Custis Nelloms didn't think he could pay back the nearly $50,000 he owed in student loans, so he filed for personal bankruptcy in December.
Mr. Nelloms, a Maryland resident who examines patent applications at the Patent and Trademark Office, racked up debt over 11 years while attending three colleges. He earned his master's degree in business administration in 1999 but was unable to find a high-paying job.
At 33, Mr. Nelloms is recently married. He was paying nearly $400 between two loans and defaulting on another two. So he filed for bankruptcy, losing a new car and avoiding payments on $1,400 of credit-card debt.
"Trust me, I did everything in my power to not have to" declare bankruptcy, he said. "But I had no choice."
His sentiment was echoed by Michael, 28, who filed for bankruptcy in August.
Michael, who didn't want his last name published, filed after realizing how much he would owe in three years when he expected to receive a doctorate in political science from a New York university.
"My dilemma … was that I could either quit school with $60,000 in debt and look for a job, or continue on in school, finish my degree and be $160,000 in debt," the Maryland resident said.
Instead of making a $600 monthly payment, Michael has to pay $150 a month for four more years. When the time comes to make the full payments, he says, he likely will be "in the same boat" as when he filed for bankruptcy.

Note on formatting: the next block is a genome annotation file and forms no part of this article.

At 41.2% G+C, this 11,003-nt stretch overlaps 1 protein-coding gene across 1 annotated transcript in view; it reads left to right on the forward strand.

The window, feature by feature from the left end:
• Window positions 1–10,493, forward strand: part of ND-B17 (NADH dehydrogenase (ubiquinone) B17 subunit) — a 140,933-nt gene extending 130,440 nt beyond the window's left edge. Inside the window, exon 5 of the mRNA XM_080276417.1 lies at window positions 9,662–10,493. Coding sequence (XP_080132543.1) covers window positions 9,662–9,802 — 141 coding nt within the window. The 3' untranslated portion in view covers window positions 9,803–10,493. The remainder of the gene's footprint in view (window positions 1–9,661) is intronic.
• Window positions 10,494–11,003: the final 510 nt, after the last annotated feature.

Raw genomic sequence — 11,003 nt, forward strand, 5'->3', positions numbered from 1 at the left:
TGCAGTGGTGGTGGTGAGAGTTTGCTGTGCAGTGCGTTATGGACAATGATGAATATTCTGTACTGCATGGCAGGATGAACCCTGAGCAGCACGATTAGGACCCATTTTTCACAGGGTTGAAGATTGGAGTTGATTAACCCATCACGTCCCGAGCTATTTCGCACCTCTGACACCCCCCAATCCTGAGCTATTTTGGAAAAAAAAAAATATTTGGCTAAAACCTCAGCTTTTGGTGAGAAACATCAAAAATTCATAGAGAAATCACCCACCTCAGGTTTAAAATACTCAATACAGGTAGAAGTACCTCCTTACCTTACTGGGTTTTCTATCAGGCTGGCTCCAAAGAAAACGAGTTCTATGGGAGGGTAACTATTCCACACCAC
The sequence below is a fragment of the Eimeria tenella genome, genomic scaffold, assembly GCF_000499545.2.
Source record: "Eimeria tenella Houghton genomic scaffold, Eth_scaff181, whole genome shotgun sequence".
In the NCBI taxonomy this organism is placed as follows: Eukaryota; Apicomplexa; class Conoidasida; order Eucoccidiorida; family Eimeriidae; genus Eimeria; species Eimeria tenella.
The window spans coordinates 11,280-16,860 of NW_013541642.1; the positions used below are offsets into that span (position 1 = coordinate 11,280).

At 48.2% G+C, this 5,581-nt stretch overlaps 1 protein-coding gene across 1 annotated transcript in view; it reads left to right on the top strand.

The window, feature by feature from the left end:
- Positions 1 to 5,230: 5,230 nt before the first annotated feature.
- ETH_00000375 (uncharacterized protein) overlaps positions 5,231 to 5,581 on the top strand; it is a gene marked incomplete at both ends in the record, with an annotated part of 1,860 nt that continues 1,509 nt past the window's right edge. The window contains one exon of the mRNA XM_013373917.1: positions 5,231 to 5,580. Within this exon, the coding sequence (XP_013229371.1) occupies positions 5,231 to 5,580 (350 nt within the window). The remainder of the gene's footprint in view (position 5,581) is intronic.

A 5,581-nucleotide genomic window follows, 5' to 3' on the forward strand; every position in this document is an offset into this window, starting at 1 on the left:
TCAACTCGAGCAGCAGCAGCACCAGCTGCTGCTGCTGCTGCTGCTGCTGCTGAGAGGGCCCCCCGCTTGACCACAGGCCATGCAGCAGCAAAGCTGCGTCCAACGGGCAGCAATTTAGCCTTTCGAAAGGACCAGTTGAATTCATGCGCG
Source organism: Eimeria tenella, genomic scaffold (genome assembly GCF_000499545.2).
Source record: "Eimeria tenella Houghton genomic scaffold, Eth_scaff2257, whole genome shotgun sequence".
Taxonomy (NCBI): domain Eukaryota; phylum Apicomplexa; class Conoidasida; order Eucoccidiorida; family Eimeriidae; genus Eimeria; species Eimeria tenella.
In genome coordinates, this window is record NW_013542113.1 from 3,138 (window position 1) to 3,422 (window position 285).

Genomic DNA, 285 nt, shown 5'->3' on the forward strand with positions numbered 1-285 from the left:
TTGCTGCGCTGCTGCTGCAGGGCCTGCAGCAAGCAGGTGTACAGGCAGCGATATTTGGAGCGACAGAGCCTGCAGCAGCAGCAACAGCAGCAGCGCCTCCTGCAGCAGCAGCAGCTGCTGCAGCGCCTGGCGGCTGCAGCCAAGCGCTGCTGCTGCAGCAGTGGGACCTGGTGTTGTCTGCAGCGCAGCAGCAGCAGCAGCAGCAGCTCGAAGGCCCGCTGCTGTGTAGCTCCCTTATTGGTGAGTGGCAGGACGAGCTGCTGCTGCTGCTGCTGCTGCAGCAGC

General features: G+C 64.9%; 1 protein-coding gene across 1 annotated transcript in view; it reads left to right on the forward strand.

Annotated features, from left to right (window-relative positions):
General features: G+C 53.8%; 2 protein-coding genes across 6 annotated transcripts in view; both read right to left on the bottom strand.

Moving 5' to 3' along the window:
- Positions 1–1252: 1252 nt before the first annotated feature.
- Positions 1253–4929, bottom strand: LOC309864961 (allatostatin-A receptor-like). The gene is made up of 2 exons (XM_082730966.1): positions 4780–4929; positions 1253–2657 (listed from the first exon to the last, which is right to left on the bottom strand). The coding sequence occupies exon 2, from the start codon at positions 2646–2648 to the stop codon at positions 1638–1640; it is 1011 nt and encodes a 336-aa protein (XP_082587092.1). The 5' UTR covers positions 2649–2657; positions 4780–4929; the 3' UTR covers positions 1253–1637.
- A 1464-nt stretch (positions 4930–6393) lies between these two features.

One in three students has at least four credit cards, and one in 10 will graduate with balances exceeding $7,000, according to Nellie Mae.
Rising credit-card debt among college students has prompted some universities to ban issuers from marketing on campus. But other colleges are entering partnerships that benefit them, usually by giving the credit-card companies their student lists and earning a percentage of charges on their students' cards.
First USA, for instance, is paying the University of Oklahoma $13 million over 10 years for the exclusive right to market credit cards to students, alumni and employees, and to issue cards bearing the university's name. The bank also is giving the school 0.4 percent of every purchase charged on the cards.
MBNA America Bank has similar contracts with about 600 colleges and universities, with about half a percentage point of interest earned on the cards going to the schools.